Category Archives: Travel

Articles relating to domestic and international travel and adventures

Australia Day 2017: Mudgee

For the Australia Day weekend, we decided to take a trip to Mudgee for a few days.

Mudgee is a large regional town in the central west of New South Wales, and it is a three-to-four-hour drive from Sydney.

The main purpose of the trip, other than getting away for a few days, was wine and wineries; but naturally, I packed my default photography rig, with the intention of capturing some of the sights of Mudgee at twilight.

We based ourselves at the Cobb & Co Court Boutique Hotel, where our deluxe queen room provided fantastic accommodation, as seen in this image of the separate lounge in our room:

Cobb & Co Court Boutique Hotel - Deluxe Queen Room Lounge

Cobb & Co Court Boutique Hotel – Deluxe Queen Room Lounge

After dinner and a nice bottle of Mudgee red, we took a two-minute walk down Market Street to St Mary of the Presentation Catholic Church, which I had spotted and trial-photographed earlier in the day, and identified as my primary photographic subject for later that evening.

During the ‘blergh hour’ (my name for the scungy, drab light in between golden hour and evening twilight), I set up my camera and tripod, and composed the view I wanted to capture.  It was just a matter of time before the light would be right.

As it was Australia Day, the streets were practically empty, except for us and three late-teenage or early twenty-something boys who graced us with their presence as they continued upon their mission to become inebriated.

After a few laughs and a photo I captured of the lads standing in front of the church, they departed in search of more alcohol and a good time, and I set about capturing my image.

Here is the result:

St Mary of the Presentation Catholic Church, Mudgee

St Mary of the Presentation Catholic Church, Mudgee

I found my new Canon EF 14mm f/2.8L II USM lens to be an excellent lens for capturing this scene, as the leading line of the path draws the eye towards the imposing spire of the church a short distance away.

Very soon after photographing the church, I turned around 180 degrees and crossed the road onto the roundabout at the intersection of Market Street and Church Street.  On this roundabout is Mudgee‘s clock tower, a central feature of the town.

I found it difficult to photograph the clock tower with my 14mm lens, as it was just too wide — something I am not generally known to say or experience!

There was too much visual pollution due to street lights, the street itself and other unsightly subject matter; I just wanted the clock tower in a nice, clean image, or at least with pleasing surroundings.  I switched lenses, opting for my Canon EF 35mm f/1.4L USM, which I have not used since mid-2014!

Here is the image I captured as the evening twilight became more rich and intense:

Mudgee Clock Tower

Mudgee Clock Tower

After capturing this image, we headed back across the road to St Mary of the Presentation Catholic Church, where I shot some quirky angles of the stonework, looking up towards the royal blue sky.  (I have not processed any of those images at the time of writing.)

After a few more shots around Mudgee, we headed back to our hotel as the evening twilight gave way to the darkness of night.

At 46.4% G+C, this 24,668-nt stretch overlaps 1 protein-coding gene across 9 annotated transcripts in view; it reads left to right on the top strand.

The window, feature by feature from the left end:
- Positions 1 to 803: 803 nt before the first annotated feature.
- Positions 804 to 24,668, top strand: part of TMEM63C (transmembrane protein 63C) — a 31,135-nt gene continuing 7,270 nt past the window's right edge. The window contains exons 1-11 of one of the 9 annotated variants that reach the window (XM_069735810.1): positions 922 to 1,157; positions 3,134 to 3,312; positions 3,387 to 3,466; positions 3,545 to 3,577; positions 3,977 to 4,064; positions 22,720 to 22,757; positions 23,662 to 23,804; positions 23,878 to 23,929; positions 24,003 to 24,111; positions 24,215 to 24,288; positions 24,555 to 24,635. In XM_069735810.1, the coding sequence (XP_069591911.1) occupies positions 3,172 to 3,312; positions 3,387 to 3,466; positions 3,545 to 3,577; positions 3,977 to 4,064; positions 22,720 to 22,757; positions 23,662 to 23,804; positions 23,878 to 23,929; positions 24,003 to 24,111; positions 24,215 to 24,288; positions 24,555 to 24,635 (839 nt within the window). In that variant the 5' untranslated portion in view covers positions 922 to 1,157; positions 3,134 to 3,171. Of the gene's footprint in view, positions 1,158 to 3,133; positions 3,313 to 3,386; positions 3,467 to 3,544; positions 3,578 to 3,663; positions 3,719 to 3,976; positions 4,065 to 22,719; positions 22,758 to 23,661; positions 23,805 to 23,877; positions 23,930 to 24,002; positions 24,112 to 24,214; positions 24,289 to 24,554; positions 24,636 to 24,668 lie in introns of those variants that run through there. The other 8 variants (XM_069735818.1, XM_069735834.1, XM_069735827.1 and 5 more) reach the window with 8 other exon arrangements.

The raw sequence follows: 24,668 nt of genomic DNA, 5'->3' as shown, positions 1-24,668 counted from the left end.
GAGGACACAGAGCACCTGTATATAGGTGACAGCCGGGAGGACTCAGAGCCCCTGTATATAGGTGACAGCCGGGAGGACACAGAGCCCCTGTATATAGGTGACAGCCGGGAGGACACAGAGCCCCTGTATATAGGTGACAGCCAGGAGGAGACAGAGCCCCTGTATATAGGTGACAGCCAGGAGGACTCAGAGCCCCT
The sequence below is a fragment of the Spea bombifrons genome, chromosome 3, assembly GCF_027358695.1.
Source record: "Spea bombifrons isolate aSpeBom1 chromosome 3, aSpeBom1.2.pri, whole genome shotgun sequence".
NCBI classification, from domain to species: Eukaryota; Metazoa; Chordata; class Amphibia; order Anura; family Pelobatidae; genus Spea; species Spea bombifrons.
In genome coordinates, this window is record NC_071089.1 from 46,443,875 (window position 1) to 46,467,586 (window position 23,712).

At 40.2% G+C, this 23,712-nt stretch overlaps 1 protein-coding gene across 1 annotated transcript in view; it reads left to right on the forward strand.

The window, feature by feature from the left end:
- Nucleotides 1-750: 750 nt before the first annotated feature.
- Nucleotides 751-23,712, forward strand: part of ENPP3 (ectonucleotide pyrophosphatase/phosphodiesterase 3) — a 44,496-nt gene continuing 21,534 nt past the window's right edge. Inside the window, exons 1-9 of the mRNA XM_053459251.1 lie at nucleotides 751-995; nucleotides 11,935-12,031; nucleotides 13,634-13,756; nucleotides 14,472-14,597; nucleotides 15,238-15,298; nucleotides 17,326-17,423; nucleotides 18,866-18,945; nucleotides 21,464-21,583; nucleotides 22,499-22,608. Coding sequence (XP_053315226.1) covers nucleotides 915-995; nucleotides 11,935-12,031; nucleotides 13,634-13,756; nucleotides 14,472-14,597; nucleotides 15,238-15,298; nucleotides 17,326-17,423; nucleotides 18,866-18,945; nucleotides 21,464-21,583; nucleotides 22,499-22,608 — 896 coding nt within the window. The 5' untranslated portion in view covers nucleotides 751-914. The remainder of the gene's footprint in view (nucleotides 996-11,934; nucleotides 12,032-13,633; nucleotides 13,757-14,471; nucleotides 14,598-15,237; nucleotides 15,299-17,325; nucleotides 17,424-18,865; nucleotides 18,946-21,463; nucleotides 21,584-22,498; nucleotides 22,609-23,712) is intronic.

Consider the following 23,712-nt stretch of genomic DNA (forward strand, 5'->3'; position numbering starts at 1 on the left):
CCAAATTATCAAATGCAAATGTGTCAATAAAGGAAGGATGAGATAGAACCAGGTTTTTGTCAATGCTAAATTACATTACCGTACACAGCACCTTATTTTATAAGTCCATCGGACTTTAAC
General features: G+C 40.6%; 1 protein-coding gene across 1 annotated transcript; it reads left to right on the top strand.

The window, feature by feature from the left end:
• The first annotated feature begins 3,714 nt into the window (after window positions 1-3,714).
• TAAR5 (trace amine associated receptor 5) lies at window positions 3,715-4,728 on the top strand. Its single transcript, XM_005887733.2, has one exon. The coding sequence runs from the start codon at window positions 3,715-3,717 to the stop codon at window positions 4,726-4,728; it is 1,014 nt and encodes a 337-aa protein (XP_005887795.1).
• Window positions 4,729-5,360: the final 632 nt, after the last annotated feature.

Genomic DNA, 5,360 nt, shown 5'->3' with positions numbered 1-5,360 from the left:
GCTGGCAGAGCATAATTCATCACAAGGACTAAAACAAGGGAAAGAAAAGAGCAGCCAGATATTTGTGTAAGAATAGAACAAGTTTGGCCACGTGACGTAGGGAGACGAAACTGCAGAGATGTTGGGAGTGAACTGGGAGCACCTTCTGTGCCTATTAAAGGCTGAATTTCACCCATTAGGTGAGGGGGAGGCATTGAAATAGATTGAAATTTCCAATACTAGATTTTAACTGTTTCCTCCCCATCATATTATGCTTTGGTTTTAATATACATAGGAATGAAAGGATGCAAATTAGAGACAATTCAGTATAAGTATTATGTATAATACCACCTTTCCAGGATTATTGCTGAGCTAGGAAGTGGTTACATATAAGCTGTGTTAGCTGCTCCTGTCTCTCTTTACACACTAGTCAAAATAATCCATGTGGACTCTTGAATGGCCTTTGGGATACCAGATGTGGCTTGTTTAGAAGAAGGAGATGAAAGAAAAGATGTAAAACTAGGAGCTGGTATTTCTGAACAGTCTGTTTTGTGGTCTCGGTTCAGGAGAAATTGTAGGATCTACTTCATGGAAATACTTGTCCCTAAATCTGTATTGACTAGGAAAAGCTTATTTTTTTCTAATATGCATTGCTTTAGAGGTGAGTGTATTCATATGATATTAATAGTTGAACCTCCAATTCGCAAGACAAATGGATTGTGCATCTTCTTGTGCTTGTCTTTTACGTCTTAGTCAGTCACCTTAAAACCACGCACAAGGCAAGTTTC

The next day was all about wine, but we did venture out after dinner for another twilight photoshoot, which I found frustratingly difficult, as I could not achieve a pleasing composition.

The subjects I wanted to photograph looked great with my own eyes, but through my lenses, a combination of proximity and surrounding subject matter resulted in no pleasing compositions.  I did capture a few images, but by and large, I was not content.

Never the less, it was a great few days away, and we came away with more than just a few pleasing images.

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Mount Wilson: Cathedral of Ferns

During an exploratory day-trip to the Blue Mountains west of SydneyDave and I decided to look around Mount Wilson, a place of which I had heard in photography circles, but never visited.

We encountered the Cathedral of Ferns, where we stopped to capture a few images of the beautiful, lush foliage.

Here is one of them:

Cathedral of Ferns

Cathedral of Ferns

The weather was on our side on this day, as it was overcast with some occasional drizzle, which made for excellent shooting conditions.

Naturally a fantastic time to visit Mount Wilson is during autumn when all the rich colours are on display; but in spite of being there at the ‘wrong’ time, the weather certainly was on our side.

First Photoshoot of 2017

My first photoshoot of 2017 began eather early in the year, with a visit to Featherdale Wildlife Park on the 2nd of January.

This is only the second time we have been inside a zoo or wildlife sanctuary/park since our travels to South Africa and Kenya in 2012 and 2015 respectively.

For some time, Featherdale Wildlife Park had been on our list of places to visit, and when some friends from Queensland, who come to Sydney for Christmas and New Year’s Eve every second year, indicated they wanted to go, we made a day of it.

I shot quite a lot of photos, and have lots of material to review; but I managed to publish two of my favourite images of birds.

One of my stand-out images of the trip was this profile of a black-necked stork (otherwise known as jabiru):

Jabiru in Profile

Jabiru in Profile

The colours on this jabiru are striking!

Using the 560mm focal length, I was able to isolate the jabiru from her grassy background and render the details of her plumage in razor-sharp detail.

Moving onto a much smaller bird

The Little Penguin

The Little Penguin